Guelph Circa 1999 – Jessica Steinhauser

Guelph Circa 1999 features a series of portraits commissioned by The Bookshelf and photographed by Dean Palmer. The series became part of Guelph Museums’ permanent collection in 2018. 
 
Told through the stories of the people who spent time at The Bookshelf, a cultural hub in this city since 1973.
 
While the Museum remains open at this time for visitors to view the exhibit in person, we will be sharing some of the portraits for our digital visitors. Guelph Circa 1999 is on view at Guelph Civic Museum until September 6.

Jessica Steinhäuser

Stonehouse Pottery

Jessica Steinhäuser is an award–winning ceramic artist who works on a grand scale, breathing new life into the ancient tradition of kachelöfen. Raised in Germany, Steinhäuser decided early in life to work with her hands, earning degrees from the State Schools for Art and Design in Nürnberg and for Ceramics in Landshut.
 
Steinhäuser immigrated to Canada at age 22, settling in Guelph. She established Stonehouse Pottery in 1989 and founded the annual Guelph Potters Market in 2005. Although she was a successful production potter, Steinhäuser dreamed of a more ambitious artistic goal: to popularize kachelöfen (German for “tiled stove”) in North America.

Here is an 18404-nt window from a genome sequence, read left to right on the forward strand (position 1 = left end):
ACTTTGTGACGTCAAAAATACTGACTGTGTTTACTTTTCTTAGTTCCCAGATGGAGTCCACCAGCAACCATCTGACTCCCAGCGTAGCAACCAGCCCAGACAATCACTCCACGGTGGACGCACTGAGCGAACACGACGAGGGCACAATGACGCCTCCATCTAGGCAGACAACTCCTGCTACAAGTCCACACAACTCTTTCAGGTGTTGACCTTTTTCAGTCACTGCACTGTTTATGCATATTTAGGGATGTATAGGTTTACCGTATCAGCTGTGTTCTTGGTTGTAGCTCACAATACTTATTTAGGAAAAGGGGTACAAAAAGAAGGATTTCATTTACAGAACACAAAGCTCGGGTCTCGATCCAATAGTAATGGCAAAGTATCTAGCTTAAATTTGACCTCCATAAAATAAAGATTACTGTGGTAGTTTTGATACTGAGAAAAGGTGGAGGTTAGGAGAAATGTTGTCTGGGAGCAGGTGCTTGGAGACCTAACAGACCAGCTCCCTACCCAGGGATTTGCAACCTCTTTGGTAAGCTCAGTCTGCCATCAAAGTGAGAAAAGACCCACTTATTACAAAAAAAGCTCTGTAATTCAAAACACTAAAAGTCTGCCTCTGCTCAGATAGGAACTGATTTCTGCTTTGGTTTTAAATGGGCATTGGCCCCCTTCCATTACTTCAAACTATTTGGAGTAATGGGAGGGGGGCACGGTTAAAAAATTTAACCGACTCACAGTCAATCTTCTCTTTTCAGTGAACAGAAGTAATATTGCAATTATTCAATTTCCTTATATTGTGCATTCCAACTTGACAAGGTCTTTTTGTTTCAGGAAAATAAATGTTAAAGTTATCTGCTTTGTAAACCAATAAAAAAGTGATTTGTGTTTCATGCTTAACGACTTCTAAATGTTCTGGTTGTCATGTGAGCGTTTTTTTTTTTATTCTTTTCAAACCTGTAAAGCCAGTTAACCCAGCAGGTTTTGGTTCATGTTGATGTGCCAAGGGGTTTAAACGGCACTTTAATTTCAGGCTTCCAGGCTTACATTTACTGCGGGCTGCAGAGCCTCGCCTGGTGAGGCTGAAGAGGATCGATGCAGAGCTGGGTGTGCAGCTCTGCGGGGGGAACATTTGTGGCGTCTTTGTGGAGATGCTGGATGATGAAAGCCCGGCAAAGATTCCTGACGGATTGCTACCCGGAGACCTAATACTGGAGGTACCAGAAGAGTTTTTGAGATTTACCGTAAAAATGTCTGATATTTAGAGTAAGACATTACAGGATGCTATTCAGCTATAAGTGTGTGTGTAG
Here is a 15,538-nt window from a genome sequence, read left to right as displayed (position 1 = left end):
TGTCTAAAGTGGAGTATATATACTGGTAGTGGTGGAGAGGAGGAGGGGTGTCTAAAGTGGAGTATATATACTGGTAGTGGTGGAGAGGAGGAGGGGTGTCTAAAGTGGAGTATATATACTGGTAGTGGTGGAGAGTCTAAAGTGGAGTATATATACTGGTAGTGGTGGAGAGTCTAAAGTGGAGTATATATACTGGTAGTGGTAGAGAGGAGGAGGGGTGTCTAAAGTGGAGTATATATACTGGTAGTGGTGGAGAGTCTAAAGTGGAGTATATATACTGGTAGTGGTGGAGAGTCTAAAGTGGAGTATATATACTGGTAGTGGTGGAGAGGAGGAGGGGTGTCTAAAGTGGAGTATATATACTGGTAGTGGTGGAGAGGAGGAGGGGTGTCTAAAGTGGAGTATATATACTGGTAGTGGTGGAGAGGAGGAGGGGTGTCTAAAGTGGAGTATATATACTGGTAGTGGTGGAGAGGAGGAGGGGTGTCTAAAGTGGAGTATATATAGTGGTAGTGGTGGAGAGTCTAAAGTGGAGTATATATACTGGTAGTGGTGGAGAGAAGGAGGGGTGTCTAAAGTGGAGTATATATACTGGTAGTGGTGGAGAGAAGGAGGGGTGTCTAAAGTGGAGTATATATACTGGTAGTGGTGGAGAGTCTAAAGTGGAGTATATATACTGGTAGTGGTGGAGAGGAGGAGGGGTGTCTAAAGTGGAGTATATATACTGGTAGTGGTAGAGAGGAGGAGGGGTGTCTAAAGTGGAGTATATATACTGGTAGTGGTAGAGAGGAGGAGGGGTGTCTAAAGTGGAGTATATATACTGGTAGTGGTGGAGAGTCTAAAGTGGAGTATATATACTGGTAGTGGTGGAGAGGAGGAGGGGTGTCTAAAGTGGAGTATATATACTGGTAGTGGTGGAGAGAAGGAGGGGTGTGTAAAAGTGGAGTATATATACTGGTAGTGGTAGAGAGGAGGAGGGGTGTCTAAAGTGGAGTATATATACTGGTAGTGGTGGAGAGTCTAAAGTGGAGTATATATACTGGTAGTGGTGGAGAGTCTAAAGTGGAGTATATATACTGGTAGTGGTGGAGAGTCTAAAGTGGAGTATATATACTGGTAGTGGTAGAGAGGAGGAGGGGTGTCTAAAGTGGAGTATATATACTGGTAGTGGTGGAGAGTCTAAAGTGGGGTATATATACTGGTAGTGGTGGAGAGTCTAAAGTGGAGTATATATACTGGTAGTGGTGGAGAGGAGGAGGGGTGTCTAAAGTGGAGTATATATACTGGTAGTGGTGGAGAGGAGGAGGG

She created her first kachelöfen in 2008. Her massive, functional stoves combine vibrant colour, sophisticated lines, and an understanding of architectural structure. In 2011, Steinhäuser collaborated with Guelph illustrator Ryan Price on an exhibition titled “Oven of Fire and Myth” at the Macdonald Stewart Art Centre (now Art Gallery of Guelph). She has since created kachelöfen for homes all over the world.
 
In 2016, Steinhäuser received a Lifetime Achievement Award in the Trades and Labour category by Women of Distinction (YMCA-YWCA of Guelph). In 2019, on the 30th anniversary of her professional studio, Steinhäuser officially changed her business name from Stonehouse Pottery to Stone House Kachelöfen.
 
Photo: Jessica Steinhäuser, photographed at Stonehouse Pottery. Photo by Dean Palmer.

Posted by Sarah Ball on March 14, 2020

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